10 Austin connections in 2023 Oscar nominations, like 'Everything Everywhere All at Once'
Some years, the Academy Award nominations are cause to celebrate our most famous Austinities. Think about Matthew McConaughey’s nod for “Dallas Buyer’s Club” and Renee Zellweger’s for “Judy” — both eventual wins — or even the best picture nomination for Richard Linklater’s "Boyhood.” Heck, last year, we had nominations for lowkey locals Kirsten Dunst and Jesse Plemons for their work in “The Power of the Dog.”
The 2023 Oscar nominations were announced Tuesday morning. This year, you have to look just a little closer to find the Austin connections. But honestly, not that much closer! Here are 10 local ties, in one way or another. The 95th edition of the Oscars air March 12 on KVUE.
1. 'Everything Everywhere All at Once'
The indie sci-fi success story went from fan favorite of 2022 to awards season darling, culminating in a pack-leading 11 nominations. Among its possible Oscars: best picture, best actress for Michelle Yeoh, best supporting actor for Ke Huy Quan, best supporting actress for Jamie Lee Curtis or Stephanie Hsu and best director for Daniels (aka duo Daniel Kwan and Daniel Scheinert).
“Everything Everywhere All at Once” made its world premiere during South by Southwest on March 11 at the Paramount Theatre in downtown Austin. Yeoh, Quan, Hsu, Curtis, Kwan and Scheinert all walked the red carpet and talked to the American-Statesman.
"In this movie, there were a lot of sides of me that I didn't know I had," Yeoh told us on the red carpet. "But it was a good challenge. I've been in the business over 30 years, and I love the fact that I'm still learning, I'm forced to learn, I'm challenged to no end. And the Daniels did that."
Curtis spoke out in defense of transgender Texans, facing discriminatory policies from Gov. Greg Abbott: “I will do everything that I can, along with millions of other people, to support and defend the rights of these trans young people."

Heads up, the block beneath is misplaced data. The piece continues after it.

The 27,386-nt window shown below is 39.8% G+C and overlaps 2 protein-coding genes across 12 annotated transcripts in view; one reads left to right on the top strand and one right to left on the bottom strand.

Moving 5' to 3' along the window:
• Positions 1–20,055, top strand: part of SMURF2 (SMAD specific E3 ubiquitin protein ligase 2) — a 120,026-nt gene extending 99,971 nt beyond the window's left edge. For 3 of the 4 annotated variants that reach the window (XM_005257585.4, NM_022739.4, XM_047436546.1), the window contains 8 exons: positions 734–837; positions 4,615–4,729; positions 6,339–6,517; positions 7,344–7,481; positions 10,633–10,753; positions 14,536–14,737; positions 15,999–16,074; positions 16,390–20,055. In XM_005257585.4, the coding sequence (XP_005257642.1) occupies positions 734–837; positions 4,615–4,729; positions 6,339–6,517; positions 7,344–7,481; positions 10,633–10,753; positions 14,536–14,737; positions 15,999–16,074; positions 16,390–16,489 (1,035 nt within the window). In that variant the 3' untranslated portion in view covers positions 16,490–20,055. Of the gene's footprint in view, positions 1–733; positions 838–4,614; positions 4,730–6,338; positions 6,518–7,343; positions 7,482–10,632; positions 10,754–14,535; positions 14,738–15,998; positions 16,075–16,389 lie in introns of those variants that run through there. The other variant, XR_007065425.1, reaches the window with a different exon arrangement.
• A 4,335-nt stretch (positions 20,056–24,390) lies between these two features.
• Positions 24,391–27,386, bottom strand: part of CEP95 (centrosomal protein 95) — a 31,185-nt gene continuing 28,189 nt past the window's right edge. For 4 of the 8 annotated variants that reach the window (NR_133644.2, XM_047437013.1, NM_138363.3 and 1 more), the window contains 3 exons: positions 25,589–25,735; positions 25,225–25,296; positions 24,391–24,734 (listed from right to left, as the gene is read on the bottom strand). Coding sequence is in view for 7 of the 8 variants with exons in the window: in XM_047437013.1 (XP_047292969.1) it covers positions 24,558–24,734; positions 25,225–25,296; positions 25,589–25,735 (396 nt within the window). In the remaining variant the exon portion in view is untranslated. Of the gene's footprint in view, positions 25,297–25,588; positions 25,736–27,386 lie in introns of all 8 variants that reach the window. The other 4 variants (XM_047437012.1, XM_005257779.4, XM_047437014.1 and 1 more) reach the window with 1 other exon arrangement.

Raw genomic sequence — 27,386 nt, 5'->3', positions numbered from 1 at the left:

We also asked Kwan what his starter Pokémon is, since he was wearing a Pokémon shirt. The answer: Squirtle.
Eric Webb's review:In 'Everything Everywhere All at Once,' Michelle Yeoh fights for her lives at SXSW
Baz Luhrmann’s fantastical biopic of the king of rock & roll scored a few nominations, including best picture and best actor for Austin Butler. But, uh, that doesn’t count as an Austin connection.
Its real local tie? Austin native and blues superstar Gary Clark Jr. has a brief but pivotal role in “Elvis” as Arthur “Big Boy” Crudup, a Mississippi blues musician who was one of Elvis Presley’s musical inspirations.
Eric Webb's review:From Austin Butler's high to Tom Hanks' Tupelo, 'Elvis' mostly lands with grace
3. 'Top Gun: Maverick'
The big-budget blockbuster, which put Tom Cruise up in the sky again after his iconic role in the 1980s “Top Gun,” nabbed some recognition from the academy, including a best picture nomination. For our purposes, we’re excited that the movie co-starred Glen Powell, who grew up in Austin, attended Westwood High School and went to the University of Texas before feeling the need for speed as hotshot pilot Hangman.
"I am going forward to take what Tom Cruise taught us and to infuse it into every movie I do for the rest of my life," Powell told us last year.